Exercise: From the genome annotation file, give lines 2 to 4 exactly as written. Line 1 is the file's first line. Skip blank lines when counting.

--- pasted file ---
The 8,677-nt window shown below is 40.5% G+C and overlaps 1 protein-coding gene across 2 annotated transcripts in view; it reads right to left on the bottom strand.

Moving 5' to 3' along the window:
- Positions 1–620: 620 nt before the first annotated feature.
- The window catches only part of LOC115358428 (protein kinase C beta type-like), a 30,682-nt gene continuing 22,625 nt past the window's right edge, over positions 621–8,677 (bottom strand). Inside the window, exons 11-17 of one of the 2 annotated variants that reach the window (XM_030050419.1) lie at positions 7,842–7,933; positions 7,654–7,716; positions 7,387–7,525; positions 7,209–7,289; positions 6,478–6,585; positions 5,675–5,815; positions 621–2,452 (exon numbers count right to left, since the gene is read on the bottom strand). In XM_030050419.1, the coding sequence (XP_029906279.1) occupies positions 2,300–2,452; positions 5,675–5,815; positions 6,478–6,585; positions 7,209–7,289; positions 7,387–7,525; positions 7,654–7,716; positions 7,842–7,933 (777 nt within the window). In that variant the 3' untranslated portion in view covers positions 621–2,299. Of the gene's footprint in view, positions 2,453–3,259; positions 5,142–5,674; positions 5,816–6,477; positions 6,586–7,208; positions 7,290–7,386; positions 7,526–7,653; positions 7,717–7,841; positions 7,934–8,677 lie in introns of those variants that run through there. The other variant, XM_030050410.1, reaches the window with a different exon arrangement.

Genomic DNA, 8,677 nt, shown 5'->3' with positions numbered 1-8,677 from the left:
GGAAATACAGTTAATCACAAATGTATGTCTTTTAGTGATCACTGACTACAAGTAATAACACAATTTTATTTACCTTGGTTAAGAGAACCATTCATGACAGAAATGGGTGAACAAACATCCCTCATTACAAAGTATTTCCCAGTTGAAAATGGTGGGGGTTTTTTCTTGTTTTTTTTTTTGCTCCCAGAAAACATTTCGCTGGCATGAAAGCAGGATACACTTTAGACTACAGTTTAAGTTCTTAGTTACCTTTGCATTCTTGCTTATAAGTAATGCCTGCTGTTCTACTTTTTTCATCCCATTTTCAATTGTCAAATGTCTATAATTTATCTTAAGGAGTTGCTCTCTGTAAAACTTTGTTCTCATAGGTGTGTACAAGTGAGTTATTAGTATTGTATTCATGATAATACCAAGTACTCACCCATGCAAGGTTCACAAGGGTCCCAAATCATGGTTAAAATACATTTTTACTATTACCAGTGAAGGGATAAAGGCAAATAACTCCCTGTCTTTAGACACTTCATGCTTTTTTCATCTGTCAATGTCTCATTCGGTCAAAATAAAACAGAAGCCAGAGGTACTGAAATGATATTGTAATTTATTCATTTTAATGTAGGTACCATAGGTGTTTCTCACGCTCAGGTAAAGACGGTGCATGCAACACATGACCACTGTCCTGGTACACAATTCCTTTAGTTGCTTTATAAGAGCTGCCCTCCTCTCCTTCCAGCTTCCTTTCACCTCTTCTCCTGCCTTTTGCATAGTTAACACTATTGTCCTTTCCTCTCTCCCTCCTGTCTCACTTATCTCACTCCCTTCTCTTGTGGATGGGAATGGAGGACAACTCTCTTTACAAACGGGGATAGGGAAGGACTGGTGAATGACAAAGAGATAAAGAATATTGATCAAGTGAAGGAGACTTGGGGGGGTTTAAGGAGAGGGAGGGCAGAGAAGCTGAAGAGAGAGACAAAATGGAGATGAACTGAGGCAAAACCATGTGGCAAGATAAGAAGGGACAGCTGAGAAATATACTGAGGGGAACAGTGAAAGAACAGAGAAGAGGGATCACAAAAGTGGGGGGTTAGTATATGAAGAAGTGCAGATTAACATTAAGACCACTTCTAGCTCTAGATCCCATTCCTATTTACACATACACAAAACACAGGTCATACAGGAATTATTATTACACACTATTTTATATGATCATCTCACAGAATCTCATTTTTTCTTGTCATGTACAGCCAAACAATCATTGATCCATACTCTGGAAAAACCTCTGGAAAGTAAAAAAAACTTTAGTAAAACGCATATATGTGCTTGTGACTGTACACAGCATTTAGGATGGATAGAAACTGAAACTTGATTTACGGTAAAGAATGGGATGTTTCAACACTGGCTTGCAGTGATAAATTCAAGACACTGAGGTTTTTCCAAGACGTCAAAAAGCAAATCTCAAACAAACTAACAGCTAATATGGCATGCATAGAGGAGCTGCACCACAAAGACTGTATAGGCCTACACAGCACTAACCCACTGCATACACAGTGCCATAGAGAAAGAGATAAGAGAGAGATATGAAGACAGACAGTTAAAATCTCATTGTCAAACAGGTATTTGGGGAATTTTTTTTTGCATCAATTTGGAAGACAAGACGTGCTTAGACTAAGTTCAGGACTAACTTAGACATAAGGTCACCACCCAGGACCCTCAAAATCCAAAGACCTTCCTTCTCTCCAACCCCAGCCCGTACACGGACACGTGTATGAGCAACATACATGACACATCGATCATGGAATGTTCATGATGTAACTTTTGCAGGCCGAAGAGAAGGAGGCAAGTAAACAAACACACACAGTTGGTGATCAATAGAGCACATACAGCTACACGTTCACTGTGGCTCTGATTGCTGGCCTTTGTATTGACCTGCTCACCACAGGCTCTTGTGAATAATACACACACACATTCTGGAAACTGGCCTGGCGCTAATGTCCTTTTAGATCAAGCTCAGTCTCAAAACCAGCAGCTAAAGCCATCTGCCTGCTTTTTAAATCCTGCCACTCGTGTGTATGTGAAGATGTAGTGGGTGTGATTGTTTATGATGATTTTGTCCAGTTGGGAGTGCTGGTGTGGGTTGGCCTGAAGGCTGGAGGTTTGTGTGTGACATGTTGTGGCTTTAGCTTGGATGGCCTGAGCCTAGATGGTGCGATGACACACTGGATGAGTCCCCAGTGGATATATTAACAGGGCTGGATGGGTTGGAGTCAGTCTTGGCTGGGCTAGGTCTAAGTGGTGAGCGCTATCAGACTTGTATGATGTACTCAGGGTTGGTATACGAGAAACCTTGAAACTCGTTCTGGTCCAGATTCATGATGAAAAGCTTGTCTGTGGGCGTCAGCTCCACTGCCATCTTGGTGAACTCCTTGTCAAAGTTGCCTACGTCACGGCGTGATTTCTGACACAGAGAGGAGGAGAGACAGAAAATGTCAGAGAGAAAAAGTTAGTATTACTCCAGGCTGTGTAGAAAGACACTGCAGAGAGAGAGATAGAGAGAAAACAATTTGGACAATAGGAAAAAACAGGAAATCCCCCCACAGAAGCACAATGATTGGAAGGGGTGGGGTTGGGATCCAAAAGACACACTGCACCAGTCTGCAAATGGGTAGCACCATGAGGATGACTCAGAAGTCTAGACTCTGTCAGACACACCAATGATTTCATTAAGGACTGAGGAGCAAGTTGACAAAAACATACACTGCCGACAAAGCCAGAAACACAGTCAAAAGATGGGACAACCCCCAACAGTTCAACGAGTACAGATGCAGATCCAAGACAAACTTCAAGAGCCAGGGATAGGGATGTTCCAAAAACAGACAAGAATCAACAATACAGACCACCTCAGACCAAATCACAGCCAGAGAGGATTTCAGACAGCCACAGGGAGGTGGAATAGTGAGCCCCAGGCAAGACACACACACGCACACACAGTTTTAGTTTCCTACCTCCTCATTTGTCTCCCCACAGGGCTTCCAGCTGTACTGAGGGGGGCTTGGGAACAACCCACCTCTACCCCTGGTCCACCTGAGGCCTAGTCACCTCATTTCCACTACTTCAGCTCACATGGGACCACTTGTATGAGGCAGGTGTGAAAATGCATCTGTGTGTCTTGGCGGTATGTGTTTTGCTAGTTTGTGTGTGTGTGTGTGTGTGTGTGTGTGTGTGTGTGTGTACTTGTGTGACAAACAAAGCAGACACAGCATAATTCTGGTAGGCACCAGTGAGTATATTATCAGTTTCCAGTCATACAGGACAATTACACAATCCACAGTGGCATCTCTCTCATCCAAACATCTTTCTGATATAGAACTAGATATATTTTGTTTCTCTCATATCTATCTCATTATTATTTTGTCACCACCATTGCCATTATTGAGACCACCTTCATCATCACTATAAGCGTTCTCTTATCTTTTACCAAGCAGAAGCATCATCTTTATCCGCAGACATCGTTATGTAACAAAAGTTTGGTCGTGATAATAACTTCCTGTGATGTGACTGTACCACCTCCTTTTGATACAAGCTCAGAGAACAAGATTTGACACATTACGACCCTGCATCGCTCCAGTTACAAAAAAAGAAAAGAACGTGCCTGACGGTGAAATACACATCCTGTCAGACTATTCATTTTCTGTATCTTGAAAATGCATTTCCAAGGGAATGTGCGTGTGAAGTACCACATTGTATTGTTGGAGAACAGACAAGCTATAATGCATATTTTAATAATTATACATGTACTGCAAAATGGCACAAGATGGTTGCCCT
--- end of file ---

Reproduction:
Moving 5' to 3' along the window:
- Positions 1–620: 620 nt before the first annotated feature.
- The window catches only part of LOC115358428 (protein kinase C beta type-like), a 30,682-nt gene continuing 22,625 nt past the window's right edge, over positions 621–8,677 (bottom strand). Inside the window, exons 11-17 of one of the 2 annotated variants that reach the window (XM_030050419.1) lie at positions 7,842–7,933; positions 7,654–7,716; positions 7,387–7,525; positions 7,209–7,289; positions 6,478–6,585; positions 5,675–5,815; positions 621–2,452 (exon numbers count right to left, since the gene is read on the bottom strand). In XM_030050419.1, the coding sequence (XP_029906279.1) occupies positions 2,300–2,452; positions 5,675–5,815; positions 6,478–6,585; positions 7,209–7,289; positions 7,387–7,525; positions 7,654–7,716; positions 7,842–7,933 (777 nt within the window). In that variant the 3' untranslated portion in view covers positions 621–2,299. Of the gene's footprint in view, positions 2,453–3,259; positions 5,142–5,674; positions 5,816–6,477; positions 6,586–7,208; positions 7,290–7,386; positions 7,526–7,653; positions 7,717–7,841; positions 7,934–8,677 lie in introns of those variants that run through there. The other variant, XM_030050410.1, reaches the window with a different exon arrangement.